Tuesday, July 21, 2009

Here’s the Steak, Where’s The Sizzle?

Let’s say that you wanted to create a new international organization. A group of wine movers-and-shakers from five wine regions (California, Chile, Argentina, New Zealand, South Africa) on four continents bent on getting more exposure for your wines, especially in the European Union, where New World wines are often overshadowed by continental offerings from France, Spain, Italy, Germany, probably even Slovenia.

Now, you’re living in 2009 (not 1989). What’s the first thing you do? You send out a press release and get lots of wine news websites and blogs mentioning your New World Wine Alliance. And you have all those articles link to your cool, visually rich, informative website. But....

Where’s the website? Yes, we know we’re a web-centric culture, but not having even a web page up is like not having stationary or a phone line. So at this time our conclusion is that this beast without a head is unlikely to survive, unless someone steps up to the plate and becomes the wrangler for these critters. Hey, New World Wine Alliance: Did I mention that I’ve been looking for a position in the wine industry?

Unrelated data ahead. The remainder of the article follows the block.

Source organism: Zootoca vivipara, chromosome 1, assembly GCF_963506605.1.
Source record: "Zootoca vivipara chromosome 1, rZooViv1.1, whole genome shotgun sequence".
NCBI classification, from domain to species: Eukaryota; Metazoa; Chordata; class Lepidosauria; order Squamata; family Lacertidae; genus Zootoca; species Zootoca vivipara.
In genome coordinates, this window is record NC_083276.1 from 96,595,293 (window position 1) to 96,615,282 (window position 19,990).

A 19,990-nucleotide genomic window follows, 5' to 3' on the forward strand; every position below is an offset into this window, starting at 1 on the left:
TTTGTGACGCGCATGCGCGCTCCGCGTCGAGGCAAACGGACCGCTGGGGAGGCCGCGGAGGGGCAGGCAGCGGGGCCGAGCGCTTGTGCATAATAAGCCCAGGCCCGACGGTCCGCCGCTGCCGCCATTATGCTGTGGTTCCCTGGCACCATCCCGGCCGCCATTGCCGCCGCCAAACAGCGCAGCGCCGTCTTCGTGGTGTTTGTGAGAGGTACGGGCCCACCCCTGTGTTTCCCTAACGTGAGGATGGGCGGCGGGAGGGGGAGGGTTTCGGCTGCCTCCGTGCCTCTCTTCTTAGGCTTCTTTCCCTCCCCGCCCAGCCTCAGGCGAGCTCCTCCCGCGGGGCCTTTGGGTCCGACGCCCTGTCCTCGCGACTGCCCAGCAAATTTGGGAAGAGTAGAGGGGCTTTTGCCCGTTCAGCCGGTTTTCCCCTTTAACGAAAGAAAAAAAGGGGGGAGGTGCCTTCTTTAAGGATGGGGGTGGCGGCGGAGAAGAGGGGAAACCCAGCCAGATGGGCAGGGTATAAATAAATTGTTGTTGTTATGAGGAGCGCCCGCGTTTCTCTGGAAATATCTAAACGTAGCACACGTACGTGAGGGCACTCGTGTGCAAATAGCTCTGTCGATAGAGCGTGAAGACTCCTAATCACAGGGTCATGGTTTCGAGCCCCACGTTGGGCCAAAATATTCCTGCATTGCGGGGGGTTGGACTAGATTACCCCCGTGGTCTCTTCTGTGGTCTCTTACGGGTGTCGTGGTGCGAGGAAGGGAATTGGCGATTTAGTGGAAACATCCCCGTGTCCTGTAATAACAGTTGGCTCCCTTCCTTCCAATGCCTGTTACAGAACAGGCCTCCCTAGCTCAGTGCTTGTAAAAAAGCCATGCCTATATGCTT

UPDATE – 24 July: Or should it be: “Here’s the Sizzle, Where’s the Steak?”
A few more thoughts on the New World Wine Alliance.

Most of the international media reporting on this are saying the alliance is made up of five countries. California is not a country. The NWWA press release (we’re been unable to track down the original; here’s the version from Wines of Chile) says, “In a significant expression of unity, five competing New World wine-producing countries will be collaborating....”

The Wine Institute (“The Voice for California Wine”) has completely ignored the NWWA announcement. On Steve Heimoff’s blog, he writes: “The Wine Institute is telling [the EU] not to worry. ‘We already have a policy trade group,’ said an Institute spokesperson, who did not want to be identified.” Heimoff also quotes the anonymous Wine Institute spokesperson as saying, “This is just some marketing folks getting together to do something.”

To that comment, I’d be rather surprised. Real “marketing folks,” I’m sure, would have a better handle on, well, marketing (websites, social media, and a lot more). We can’t figure out who this is coming from. The “California” contact even has a German domain as an email address.

And the “policy trade group” mentioned, the World Wine Trade Group, has a website that appears to not have been updated in years - the last annual meeting they list was in 2007.

Finally, we feel slighted. Were we not important enough to be on the NWWA press release distribution list? Darn.

If anyone out there really knows what this group is, or how they’re marketing themselves, we’d love to hear more.